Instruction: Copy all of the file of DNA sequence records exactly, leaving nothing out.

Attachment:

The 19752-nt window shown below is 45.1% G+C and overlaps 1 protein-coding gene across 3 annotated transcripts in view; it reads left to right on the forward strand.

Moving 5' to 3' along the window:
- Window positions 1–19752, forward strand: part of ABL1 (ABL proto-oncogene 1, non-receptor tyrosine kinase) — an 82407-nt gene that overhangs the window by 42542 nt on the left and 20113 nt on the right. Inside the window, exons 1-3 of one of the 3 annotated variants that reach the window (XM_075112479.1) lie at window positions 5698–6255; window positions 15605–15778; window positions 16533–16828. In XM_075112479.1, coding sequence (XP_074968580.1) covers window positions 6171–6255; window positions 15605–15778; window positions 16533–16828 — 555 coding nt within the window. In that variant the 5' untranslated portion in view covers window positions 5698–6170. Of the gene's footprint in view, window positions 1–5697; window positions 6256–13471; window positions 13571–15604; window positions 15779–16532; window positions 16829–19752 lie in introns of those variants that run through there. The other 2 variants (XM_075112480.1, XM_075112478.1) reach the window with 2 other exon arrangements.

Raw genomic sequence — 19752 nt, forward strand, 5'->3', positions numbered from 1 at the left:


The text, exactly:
The 19752-nt window shown below is 45.1% G+C and overlaps 1 protein-coding gene across 3 annotated transcripts in view; it reads left to right on the forward strand.

Moving 5' to 3' along the window:
- Window positions 1–19752, forward strand: part of ABL1 (ABL proto-oncogene 1, non-receptor tyrosine kinase) — an 82407-nt gene that overhangs the window by 42542 nt on the left and 20113 nt on the right. Inside the window, exons 1-3 of one of the 3 annotated variants that reach the window (XM_075112479.1) lie at window positions 5698–6255; window positions 15605–15778; window positions 16533–16828. In XM_075112479.1, coding sequence (XP_074968580.1) covers window positions 6171–6255; window positions 15605–15778; window positions 16533–16828 — 555 coding nt within the window. In that variant the 5' untranslated portion in view covers window positions 5698–6170. Of the gene's footprint in view, window positions 1–5697; window positions 6256–13471; window positions 13571–15604; window positions 15779–16532; window positions 16829–19752 lie in introns of those variants that run through there. The other 2 variants (XM_075112480.1, XM_075112478.1) reach the window with 2 other exon arrangements.

Raw genomic sequence — 19752 nt, forward strand, 5'->3', positions numbered from 1 at the left: